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Roundabouts to the Rescue….

As any pedestrian or cyclists knows, crossing the streets in this car-obsessed state can be an adrenalin-pumping rush or an unplanned trip to the hospital. State and local transportation planners, traffic engineers, and bike/ped advocates took note and are questioning the 20th century roadway design doctrines and looking at alternatives that prevent accidents and encourage active transportation. 

Enter the modern roundabouts.  Since more than 44% of ALL traffic crashes occur within a controlled intersection – traffic signals or stop signs, FDOT looked at roundabouts as an option.  Their team studied the safety and operation of the 238 roundabouts in Florida (four of which are on state roads) and found that roundabouts offer several advantages over other traffic controls – #1 they cost less to install and #2 have a greater safety potential like a 78% crash decrease at signalized intersection.  This fall, FDOT adopted a roundabout policy and will be encouraging its use on future road projects.

So where are the roundabouts in Orange County? Try Thornton Park. The Town of Windermere. Baldwin Park.  Winter Garden.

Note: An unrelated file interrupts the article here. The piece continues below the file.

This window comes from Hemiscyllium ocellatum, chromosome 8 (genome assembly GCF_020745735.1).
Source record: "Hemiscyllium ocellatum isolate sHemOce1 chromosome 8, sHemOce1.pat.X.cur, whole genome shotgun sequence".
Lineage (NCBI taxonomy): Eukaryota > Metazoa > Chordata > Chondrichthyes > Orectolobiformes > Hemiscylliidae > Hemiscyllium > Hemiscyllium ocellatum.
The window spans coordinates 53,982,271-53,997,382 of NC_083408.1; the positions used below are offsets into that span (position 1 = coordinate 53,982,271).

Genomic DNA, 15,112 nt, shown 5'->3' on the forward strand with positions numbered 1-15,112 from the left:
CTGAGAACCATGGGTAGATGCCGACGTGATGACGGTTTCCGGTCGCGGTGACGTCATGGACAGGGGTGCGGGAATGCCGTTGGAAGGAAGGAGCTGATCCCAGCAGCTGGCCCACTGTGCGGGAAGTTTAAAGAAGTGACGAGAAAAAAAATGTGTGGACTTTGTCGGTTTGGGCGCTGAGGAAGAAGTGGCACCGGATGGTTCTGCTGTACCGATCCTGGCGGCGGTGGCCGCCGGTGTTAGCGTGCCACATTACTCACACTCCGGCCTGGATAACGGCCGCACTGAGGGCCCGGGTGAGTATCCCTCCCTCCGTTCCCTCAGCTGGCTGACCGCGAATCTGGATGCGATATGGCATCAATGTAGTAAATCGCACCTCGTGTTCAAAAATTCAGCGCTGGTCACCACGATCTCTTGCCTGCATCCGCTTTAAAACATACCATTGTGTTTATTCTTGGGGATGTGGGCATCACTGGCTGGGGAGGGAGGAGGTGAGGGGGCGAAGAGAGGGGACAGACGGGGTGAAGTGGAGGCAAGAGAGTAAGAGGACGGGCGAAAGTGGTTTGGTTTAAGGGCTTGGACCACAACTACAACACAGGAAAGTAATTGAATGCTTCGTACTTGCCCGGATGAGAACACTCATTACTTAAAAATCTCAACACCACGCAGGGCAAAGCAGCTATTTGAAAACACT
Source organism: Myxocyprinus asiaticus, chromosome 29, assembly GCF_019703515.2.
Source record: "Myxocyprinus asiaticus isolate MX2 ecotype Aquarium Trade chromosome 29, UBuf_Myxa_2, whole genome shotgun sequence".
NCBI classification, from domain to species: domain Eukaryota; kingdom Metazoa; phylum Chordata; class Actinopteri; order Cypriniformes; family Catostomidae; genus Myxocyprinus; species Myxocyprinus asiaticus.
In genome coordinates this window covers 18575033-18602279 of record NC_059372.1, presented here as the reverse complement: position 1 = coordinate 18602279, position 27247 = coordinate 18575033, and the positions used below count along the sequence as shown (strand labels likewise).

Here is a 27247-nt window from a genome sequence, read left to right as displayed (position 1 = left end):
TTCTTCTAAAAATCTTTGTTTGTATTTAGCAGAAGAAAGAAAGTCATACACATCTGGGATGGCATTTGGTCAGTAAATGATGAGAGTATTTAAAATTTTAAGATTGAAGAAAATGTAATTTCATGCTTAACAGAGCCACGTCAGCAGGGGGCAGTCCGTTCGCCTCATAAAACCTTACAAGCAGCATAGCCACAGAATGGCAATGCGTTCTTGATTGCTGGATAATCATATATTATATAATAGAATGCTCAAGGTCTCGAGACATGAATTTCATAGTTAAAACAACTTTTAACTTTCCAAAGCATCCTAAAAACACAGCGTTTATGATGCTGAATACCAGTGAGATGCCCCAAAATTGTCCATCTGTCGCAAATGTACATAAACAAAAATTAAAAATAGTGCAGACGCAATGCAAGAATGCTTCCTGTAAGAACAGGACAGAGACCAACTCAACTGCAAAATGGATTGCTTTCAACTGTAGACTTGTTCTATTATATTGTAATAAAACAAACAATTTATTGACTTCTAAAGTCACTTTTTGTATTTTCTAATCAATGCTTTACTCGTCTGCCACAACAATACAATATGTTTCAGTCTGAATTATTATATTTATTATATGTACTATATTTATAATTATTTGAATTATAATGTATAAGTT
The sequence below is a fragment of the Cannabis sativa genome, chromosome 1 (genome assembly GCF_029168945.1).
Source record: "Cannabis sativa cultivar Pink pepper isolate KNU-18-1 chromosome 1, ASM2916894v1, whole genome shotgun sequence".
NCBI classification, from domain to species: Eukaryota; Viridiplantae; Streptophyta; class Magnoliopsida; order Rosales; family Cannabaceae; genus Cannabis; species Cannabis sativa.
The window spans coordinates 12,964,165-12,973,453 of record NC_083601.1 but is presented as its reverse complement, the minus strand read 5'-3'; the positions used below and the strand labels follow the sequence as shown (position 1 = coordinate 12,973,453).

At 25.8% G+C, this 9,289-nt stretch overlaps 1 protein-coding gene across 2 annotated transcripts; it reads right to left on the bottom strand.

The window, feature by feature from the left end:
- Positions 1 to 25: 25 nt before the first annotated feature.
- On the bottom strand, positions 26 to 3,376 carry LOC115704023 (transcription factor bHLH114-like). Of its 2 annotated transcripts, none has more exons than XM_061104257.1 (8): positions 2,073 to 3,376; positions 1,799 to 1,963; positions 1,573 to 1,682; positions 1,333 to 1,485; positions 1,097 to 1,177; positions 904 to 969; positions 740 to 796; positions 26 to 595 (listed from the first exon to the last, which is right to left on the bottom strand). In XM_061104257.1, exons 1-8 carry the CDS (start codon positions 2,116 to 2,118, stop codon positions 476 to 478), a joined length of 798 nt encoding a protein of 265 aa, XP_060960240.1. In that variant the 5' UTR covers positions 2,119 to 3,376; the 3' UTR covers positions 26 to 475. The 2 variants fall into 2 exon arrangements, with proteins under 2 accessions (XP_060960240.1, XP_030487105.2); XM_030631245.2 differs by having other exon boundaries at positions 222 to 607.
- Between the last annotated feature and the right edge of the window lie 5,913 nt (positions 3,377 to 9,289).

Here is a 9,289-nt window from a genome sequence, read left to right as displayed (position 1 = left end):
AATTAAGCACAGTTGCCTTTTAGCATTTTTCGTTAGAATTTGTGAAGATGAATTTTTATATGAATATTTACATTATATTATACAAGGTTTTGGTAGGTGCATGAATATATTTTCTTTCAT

If you need a roundabout refresher, check out FDOT District 1 YouTube video.

Defining Roundabouts
FDOT defines a roundabout as a one-way circular intersection without traffic signal equipment in which traffic flows around a center island that operates with yield control at the entry points, and gives priority to vehicles within the Roundabout.  This collective integration of uses by the FDOT is part of the overall movement to create roadways that encourage safe movement. Roundabouts are being embraced as a tool that raises the level of driving consciousness by removing traffic controls other than a yield sign, thus forcing user caution. They are proven to reduce the number of fatal and severe injury crashes by 82% over a stop controlled intersection, and 78% over a signalized intersection.  Roundabouts offer only 8 vehicle and pedestrian conflict points compared to the conventional intersection of 32 vehicle and 16 pedestrian conflict points yet increase traffic capacity upwards between 30-50%.  The results are profound and counter-intuitive.
When the drivers slow down, traffic flow and safety increase. Pedestrians and bicyclists are integrated and considered in the design not just given a crosswalk over a roadway whose aim is to move cars as efficiently and quickly as possible.  Kudos to the Florida Department of Transportation for embracing an integrated concept and embracing the roundabout.  

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